Trauma is typically considered ‘responsive to and constitutive of “modernity”’ (Micale and Lerner 2001). Certainly, as argued by Mark Seltzer, ‘modernity has come to be understood under the sign of the wound’: ‘the modern subject has become inseparable from the categories of shock and trauma.’
Trauma has invaded Western culture and the contemporary public sphere by transforming itself into a paradigm and offering compelling stories about identity, memory, and selfhood. Generally described as an overwhelming experience that exceeds the subject symbolically and/or physically, trauma corresponds, in terms of Lacanian psychoanalysis, to the encounter with the Real: a situation or an event that the subject experiences as excess as it exceeds the symbolic order and therefore cannot gain any meaning in the subject’s symbolic framework. This implicates the disjunction and the forever belated, incomplete understanding of the event, as Roger Luckhurst argues in his The Trauma Question (2008), thus fostering Cathy Caruth’s definition of trauma as a crisis of representation.
The relationship between trauma as a devastating disruption and the subsequent attempts to translate or assimilate this disturbance into reliable narratives lies at the core of its ambivalent nature. Trauma challenges the capacities of narrative knowledge as it disrupts language and escapes representation. As an experience of excess, it can only be manifested in the lack of a meaningful structure or form to express its extreme and can be mainly traced as an aporia in narrative. Nonetheless, even if trauma is anti-narrative in its shock impact, it generates a surplus production of retrospective narratives that seek to explicate the trauma and speak the wound. Of late, many visual and written stories involving trauma have experimented with narrative time, disrupting linearity, suspending logical causation, running out of temporal sequence, working over and over the originating traumatic event, and playing with belated revelations that retrospectively rewrite narrative significance. However, as Anne Whitehead argues, ‘if trauma comprises an event or experience which overwhelms the individual and resists language or representation, how then can it be narrativized into fiction?’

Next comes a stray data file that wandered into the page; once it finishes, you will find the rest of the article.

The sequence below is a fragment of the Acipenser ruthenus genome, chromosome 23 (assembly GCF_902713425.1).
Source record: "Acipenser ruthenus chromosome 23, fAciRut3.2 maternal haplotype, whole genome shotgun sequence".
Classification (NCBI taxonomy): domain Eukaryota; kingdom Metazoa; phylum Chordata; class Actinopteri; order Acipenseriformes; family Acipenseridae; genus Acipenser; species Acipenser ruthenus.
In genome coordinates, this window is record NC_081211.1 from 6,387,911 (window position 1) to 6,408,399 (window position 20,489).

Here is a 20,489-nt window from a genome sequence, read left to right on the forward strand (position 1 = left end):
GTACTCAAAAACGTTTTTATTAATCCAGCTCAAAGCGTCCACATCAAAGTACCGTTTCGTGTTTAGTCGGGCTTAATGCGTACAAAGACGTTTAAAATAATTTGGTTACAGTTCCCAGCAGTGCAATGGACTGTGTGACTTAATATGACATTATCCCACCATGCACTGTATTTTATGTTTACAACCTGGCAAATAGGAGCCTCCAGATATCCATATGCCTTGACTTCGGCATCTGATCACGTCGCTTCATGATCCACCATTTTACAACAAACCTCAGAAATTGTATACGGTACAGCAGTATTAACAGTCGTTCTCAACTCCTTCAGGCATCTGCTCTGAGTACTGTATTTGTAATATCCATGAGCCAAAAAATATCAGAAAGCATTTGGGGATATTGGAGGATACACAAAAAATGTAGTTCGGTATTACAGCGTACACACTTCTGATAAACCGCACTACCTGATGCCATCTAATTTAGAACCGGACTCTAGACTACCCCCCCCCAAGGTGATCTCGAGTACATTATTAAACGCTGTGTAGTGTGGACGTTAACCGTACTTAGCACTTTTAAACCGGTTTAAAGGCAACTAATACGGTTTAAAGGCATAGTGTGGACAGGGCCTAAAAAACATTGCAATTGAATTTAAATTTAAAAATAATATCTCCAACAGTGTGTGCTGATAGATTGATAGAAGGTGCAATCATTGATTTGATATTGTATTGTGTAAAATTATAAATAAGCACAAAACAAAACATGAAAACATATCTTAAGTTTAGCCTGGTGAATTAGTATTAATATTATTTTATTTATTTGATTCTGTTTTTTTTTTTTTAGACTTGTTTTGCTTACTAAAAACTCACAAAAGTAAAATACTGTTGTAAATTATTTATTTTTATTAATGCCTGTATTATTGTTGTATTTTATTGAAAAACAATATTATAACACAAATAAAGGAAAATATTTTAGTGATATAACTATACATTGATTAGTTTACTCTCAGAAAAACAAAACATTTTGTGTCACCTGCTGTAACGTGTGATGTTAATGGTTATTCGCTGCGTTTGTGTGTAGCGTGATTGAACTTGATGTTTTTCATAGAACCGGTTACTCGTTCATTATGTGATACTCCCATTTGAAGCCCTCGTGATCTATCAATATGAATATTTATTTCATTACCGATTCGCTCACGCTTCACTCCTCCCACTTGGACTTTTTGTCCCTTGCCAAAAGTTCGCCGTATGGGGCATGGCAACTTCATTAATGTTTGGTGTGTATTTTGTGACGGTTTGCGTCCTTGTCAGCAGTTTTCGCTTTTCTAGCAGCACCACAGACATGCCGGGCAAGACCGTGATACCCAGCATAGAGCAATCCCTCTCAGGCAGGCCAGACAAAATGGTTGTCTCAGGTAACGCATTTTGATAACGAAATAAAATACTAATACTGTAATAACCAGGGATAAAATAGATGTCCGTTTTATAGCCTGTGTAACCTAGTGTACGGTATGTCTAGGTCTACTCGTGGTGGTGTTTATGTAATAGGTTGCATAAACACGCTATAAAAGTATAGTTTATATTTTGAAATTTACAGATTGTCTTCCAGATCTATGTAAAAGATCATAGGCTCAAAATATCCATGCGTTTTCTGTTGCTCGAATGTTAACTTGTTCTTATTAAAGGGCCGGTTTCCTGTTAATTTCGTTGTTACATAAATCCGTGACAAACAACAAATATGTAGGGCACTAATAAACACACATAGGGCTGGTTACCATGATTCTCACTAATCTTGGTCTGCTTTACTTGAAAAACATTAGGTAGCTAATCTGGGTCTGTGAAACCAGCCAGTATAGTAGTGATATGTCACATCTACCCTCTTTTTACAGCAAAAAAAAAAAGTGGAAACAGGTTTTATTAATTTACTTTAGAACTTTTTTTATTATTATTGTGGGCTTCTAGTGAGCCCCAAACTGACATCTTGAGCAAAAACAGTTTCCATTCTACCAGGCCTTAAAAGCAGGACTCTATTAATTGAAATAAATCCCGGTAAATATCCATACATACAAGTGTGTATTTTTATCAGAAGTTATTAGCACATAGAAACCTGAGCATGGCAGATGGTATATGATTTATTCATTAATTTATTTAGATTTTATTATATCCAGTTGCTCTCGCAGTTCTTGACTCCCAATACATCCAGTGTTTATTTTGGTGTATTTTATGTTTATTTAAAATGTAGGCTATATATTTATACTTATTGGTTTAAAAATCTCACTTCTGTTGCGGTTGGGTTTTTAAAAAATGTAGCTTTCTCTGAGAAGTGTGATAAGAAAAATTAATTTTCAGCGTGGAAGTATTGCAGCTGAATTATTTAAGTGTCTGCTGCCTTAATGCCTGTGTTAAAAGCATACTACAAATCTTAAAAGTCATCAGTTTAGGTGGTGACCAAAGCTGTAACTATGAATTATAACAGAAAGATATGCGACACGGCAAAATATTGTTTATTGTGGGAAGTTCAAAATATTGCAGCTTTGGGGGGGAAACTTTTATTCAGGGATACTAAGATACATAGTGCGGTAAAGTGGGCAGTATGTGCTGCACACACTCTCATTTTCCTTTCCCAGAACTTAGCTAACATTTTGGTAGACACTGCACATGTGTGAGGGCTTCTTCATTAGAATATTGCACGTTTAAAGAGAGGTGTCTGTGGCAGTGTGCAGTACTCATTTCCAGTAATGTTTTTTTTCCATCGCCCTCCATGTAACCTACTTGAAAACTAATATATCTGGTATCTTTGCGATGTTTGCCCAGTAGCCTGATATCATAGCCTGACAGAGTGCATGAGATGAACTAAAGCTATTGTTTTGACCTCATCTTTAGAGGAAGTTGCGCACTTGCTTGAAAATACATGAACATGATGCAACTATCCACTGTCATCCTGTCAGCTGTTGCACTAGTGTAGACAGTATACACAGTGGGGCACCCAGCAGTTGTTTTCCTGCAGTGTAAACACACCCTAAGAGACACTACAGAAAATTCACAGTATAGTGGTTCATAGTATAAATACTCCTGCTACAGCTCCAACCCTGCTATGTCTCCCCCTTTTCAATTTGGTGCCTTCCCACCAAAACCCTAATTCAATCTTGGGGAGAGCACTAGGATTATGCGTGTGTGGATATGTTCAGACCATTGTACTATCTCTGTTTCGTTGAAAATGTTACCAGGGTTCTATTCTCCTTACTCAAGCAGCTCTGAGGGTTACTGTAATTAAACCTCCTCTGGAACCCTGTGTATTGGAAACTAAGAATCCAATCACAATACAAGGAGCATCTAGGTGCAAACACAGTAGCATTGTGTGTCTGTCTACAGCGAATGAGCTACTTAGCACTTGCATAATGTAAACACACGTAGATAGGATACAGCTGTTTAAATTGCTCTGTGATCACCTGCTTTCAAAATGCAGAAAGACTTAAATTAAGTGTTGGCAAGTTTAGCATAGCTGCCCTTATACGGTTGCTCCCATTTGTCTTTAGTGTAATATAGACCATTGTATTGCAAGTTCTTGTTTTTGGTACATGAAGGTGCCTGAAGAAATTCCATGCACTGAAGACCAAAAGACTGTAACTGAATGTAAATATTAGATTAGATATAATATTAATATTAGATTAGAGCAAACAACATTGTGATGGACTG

This panel seeks papers in literature, cinema, and media studies that engage with the possibility of narrating trauma through alternative and experimental forms of fiction and medium, both written and visual, both static and dynamic, as a vessel to explore different ways to convey the ineffable.